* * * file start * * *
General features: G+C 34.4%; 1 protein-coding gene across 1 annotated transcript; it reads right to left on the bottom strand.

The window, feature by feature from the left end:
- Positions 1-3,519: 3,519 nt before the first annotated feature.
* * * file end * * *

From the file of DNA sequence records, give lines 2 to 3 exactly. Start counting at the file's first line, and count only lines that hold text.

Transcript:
The window, feature by feature from the left end:
- Positions 1-3,519: 3,519 nt before the first annotated feature.